Processors today ship with dual or quad cores. Server processors ship with between 8 to 32 cores. Programs that are developed in languages like Java, Ruby, Groovy, Python and Perl struggle to exploit all that power. On the other hand, Scala, as its name suggests is built from the ground-up for concurrent programming - a methodology that can take advantage of these modern multi-core processors.

If you use Scala for a concurrent programming application, the chances are that you're using Scala Actors to do that.

Scala Actors

Concurrent programming in Scala is based on Actors (with an inbox) - a simple metaphor that is analogous to Message Queues.

Using Scala Actors with EOF

EOF being notoriously single-threaded, is incredibly unsuitable for use with Scala Actors:

  • EOs are mutable objects and as such they cannot be passed safely to Scala Actors
  • Fetching and updating EOs from within Scala Actors can cause deadlocks with the WebObjects application

Instead you can still use EOF but in a limited fashion - only to execute SQL.

Using EOAccess to execute SQL

Use Wonder API: ERXEOAccessUtilities.evaluateSQLWithEntityNamed()


If you're updating the state of EOs directly in the database using SQL from Scala Actors, you will subsequently need to refresh/refetch these EOs for the WebObjects application to see those changes.

You must also unlock attributes you update via SQL in order to prevent EOF optimistic locking exceptions.


You may also manipulate the database from outside the EOF stack.

Squeryl is..

A Scala ORM and Domain-specific language for talking with Databases

You may update the database from Scala Actors using Squeryl instead of using EOF. The advantage here is that you may access the database concurrently avoiding the single-threaded EOF bottleneck in your application. However the same caveat applies - you will need to refresh EOs in the EOF stack for the WebObjects application to reflect the changes made by Squeryl.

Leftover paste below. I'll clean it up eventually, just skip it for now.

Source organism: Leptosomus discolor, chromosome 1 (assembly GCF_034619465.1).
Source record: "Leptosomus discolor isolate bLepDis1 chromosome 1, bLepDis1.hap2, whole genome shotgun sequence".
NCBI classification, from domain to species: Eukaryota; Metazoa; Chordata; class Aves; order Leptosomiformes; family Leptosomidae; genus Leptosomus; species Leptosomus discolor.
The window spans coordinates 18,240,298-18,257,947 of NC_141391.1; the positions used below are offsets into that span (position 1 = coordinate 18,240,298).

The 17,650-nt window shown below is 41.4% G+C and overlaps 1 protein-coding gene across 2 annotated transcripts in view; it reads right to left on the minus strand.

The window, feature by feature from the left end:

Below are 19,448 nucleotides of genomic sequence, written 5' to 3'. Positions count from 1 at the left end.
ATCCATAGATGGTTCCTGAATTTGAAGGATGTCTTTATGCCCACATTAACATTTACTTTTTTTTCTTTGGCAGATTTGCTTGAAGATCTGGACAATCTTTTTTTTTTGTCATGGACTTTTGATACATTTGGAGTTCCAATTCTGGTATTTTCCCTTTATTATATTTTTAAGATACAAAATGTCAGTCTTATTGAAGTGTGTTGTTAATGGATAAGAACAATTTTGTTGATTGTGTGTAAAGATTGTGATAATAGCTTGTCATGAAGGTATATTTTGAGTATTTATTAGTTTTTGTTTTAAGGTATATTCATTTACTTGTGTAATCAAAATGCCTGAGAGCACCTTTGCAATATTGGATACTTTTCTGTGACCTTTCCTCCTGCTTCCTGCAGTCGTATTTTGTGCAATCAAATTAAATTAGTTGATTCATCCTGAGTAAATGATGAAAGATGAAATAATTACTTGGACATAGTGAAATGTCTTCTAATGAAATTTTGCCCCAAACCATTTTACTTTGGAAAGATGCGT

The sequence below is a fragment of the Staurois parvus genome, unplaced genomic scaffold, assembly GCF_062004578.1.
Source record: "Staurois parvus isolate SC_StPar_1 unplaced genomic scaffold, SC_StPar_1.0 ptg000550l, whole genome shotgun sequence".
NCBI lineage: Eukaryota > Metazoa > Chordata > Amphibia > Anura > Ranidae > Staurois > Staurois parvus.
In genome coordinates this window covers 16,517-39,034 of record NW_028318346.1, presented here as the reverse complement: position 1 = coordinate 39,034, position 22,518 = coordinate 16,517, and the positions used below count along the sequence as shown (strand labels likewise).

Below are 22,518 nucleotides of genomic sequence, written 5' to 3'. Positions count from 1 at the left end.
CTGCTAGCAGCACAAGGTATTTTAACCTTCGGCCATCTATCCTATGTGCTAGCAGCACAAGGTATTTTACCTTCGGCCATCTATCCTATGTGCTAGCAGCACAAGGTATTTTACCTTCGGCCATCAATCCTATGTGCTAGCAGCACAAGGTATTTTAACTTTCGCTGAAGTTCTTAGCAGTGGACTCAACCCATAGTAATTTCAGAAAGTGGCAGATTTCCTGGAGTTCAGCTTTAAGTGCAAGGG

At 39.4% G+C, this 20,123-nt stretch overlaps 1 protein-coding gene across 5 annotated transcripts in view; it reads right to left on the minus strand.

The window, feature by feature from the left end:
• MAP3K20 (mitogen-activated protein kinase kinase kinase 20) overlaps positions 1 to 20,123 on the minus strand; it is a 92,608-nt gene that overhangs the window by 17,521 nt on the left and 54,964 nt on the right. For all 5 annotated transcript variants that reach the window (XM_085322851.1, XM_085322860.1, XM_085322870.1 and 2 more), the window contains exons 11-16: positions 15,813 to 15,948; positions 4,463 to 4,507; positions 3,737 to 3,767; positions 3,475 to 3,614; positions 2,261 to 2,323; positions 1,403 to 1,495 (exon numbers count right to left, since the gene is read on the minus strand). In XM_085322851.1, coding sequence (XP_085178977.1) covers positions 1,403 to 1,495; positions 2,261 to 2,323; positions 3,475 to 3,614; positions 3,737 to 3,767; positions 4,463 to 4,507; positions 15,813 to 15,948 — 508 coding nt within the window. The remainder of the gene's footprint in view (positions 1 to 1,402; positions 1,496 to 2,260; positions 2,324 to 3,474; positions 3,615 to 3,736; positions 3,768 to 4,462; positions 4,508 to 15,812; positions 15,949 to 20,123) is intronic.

To generate a Squeryl schema from an EO model see WebObjects and Squeryl.


1. Immutable Objects

Squeryl allows you to define simple, POSOs that are immutable and so are able to be safely passed between Scala Actors.

2. Explicit Transaction Control

Database transactions are explicit in Squeryl. All interactions with the database occur within transaction blocks.

transaction {
   from (songs) select(_)     // SELECT * FROM SONG

This simple, yet explicit mechanism to control Squeryl database transactions allows the developer to construct transactions that may be issued concurrently.

  • In general, database INSERTs are concurrency-friendly.
  • ALL SELECTs are concurrency-friendly.
  • Certain partial updates:
update(songs)(s =>
  where(s.title === "Watermelon Man")
  set(s.year  := s.year.~ + 1)

The partial update generates SQL like:

update Song set
  year = (year + 1)
  (title = ?)

This is a single SQL statement instead of a select and then an update. This is concurrency-friendly.